Documentary Series Captures Awe-Inspiring Footage
By REBECCA HOEFFNER
When I agreed to review "Untamed Americas," I was expecting a pleasant show narrating the actions of animals I already knew and places I'd already seen.
Instead, it was a breathtaking adventure spanning two continents with new facts and never-before-filmed creatures that sometimes had me laughing aloud at their antics.
"Untamed Americas" is a four-hour miniseries produced by National Geographic and Nat Geo Wild. It took a little more than a year for filmmakers to film and covers territory from Alaska to Patagonia.
The show will be air on two nights, June 10 and 11, and each of the four episodes focuses on a different landscape of the Americas. Mountains and deserts airs on June 10, and coasts and forests airs on June 11 at 9 and 10 p.m.
Josh Brolin narrates and captures the fun spirit of the show well -- when he describes desert toad mating rituals as a "sex romp" with a banjo playing in the background, you can almost hear his smile.
Two factors make the show special: the cinematography and the animals themselves. The Tube-Lipped Nectar Bat of Ecuador made its film debut on the show, and viewers get a view of its tongue (which is 1.5 times the length of its body, the longest tongue of any animal in proportion to its size) from
the flower it pollinates during the six days the flower's in bloom. The bat is the flower's only means of pollination. If that isn't the definition of incredible, I don't know what is.
Even the more familiar animals were shown in a new way. Back in North America, videographers captured a Red-tailed Hawk chasing down a squirrel with angles and close-ups in tight squeezes that kept me wondering "how did they do that?" Videographers were able to film the already-elusive jaguar as it killed a caiman; a stroke of luck that Brolin compared to "winning the lottery."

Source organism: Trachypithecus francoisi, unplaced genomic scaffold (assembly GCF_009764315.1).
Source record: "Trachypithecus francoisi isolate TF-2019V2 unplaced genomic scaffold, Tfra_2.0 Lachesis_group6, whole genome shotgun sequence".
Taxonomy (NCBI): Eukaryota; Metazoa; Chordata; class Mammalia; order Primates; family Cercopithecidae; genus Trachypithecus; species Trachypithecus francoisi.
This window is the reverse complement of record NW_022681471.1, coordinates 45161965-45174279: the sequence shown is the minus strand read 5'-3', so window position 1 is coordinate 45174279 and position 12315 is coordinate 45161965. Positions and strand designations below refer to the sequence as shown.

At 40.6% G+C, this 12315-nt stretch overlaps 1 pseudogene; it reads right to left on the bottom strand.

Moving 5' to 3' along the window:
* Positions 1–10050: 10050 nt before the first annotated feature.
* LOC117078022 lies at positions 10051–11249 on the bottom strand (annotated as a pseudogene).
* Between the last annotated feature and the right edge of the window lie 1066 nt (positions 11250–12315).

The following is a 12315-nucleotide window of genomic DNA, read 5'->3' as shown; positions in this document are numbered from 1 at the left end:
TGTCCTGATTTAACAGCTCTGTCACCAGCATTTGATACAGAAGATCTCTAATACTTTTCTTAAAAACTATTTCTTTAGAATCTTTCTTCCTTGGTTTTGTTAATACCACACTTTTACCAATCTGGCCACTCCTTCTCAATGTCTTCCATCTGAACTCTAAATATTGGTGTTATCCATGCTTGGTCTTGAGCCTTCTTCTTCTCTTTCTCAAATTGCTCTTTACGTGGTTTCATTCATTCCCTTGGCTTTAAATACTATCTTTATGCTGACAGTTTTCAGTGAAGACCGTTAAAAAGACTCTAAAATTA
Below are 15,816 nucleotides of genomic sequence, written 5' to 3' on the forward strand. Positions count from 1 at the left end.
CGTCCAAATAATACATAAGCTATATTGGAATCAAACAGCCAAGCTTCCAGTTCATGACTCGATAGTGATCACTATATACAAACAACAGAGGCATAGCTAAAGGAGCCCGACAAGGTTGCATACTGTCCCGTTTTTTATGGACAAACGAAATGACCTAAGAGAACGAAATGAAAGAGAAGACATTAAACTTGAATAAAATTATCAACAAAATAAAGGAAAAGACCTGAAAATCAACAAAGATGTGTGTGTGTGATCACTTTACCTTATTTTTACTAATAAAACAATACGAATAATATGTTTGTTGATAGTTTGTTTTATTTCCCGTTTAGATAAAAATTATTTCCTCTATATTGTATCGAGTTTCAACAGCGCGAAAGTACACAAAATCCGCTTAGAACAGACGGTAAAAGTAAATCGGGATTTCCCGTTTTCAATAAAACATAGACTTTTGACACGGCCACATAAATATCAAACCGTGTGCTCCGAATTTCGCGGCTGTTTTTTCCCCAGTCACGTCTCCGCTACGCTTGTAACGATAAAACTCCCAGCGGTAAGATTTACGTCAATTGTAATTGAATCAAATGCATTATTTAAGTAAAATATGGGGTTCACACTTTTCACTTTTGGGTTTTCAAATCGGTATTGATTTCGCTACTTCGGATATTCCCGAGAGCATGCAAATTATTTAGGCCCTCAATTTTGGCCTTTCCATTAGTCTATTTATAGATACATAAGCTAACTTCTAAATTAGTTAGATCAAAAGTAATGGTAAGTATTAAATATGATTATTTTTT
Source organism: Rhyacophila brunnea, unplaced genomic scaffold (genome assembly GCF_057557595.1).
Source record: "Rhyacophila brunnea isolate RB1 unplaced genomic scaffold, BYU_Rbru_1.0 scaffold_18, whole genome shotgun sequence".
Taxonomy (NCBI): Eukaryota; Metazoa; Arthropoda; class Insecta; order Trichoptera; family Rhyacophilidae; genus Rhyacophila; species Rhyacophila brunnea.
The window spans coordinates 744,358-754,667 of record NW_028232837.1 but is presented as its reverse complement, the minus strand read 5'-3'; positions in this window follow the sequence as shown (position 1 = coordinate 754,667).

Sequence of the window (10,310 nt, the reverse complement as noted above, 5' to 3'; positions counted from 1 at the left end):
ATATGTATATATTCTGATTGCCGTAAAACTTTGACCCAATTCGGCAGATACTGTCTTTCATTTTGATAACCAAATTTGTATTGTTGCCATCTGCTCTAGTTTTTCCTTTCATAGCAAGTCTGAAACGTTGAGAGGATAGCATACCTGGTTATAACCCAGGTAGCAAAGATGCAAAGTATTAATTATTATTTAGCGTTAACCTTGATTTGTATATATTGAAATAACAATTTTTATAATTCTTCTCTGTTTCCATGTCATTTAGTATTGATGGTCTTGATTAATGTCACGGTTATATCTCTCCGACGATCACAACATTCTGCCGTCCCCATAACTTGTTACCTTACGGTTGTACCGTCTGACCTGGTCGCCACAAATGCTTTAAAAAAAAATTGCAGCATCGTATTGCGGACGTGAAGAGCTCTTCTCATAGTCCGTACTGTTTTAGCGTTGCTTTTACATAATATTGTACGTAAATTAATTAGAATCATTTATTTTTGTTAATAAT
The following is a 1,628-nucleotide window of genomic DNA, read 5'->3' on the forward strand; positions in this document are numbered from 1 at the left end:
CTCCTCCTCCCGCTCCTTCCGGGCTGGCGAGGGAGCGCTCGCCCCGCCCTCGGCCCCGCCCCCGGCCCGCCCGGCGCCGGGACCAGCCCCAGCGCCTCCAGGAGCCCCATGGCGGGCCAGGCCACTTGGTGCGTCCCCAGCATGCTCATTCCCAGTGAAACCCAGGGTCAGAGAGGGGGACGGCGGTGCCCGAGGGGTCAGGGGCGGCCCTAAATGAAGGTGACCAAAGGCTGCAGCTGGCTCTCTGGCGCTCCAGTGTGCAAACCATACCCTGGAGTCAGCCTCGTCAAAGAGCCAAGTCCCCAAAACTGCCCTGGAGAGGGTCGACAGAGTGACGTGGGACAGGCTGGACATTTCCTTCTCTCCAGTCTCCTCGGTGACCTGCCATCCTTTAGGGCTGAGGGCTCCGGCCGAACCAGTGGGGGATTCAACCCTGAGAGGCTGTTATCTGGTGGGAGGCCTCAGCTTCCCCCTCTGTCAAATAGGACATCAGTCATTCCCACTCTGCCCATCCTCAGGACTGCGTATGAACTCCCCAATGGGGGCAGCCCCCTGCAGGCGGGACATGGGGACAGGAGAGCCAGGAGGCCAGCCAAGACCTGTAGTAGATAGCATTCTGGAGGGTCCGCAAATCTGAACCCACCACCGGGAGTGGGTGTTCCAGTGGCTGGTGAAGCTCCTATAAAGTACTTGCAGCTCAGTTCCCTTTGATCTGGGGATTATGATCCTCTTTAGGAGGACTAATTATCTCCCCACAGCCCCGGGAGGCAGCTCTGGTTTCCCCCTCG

Throughout the course of the miniseries, I found myself rooting for characters in each scene. The editors were able to give a sense of the "good guy and bad guy," though those divides don't really exist in the animal kingdom. Still, it was hard not to feel a little satisfied when a crab stops a villainous amphipod from chewing through a jellyfish (and who in their right mind even likes jellyfish?)
Maybe it was the laughable moments that made me invested, and there were a few. When young elks fight over a water hole before they've grown antlers and a distractible Spirit Bear keeps losing his fish, the moments were grin-worthy.
Despite all the fun, "Untamed Americas" is a notable force in the realm of nature documentaries. In the course of the four episodes, I learned more than I expected to.
Did you know there's a moth that can jam a bat's sonar to keep from being eaten?
And when the animals weren't stealing the show, the cinematography was awe-inspiring. A view of the Altiplano night stars and Colorado Plateau rock formations literally made me gasp.
I started college as a biology major. While I switched to journalism my sophomore year (couldn't hack the math a biologist has to do), I still love learning about and watching animals -- I had forgotten just how much. "Untamed Americas" surprised and reminded me.
"Untamed America" will begin airing June 10 on National Geographic.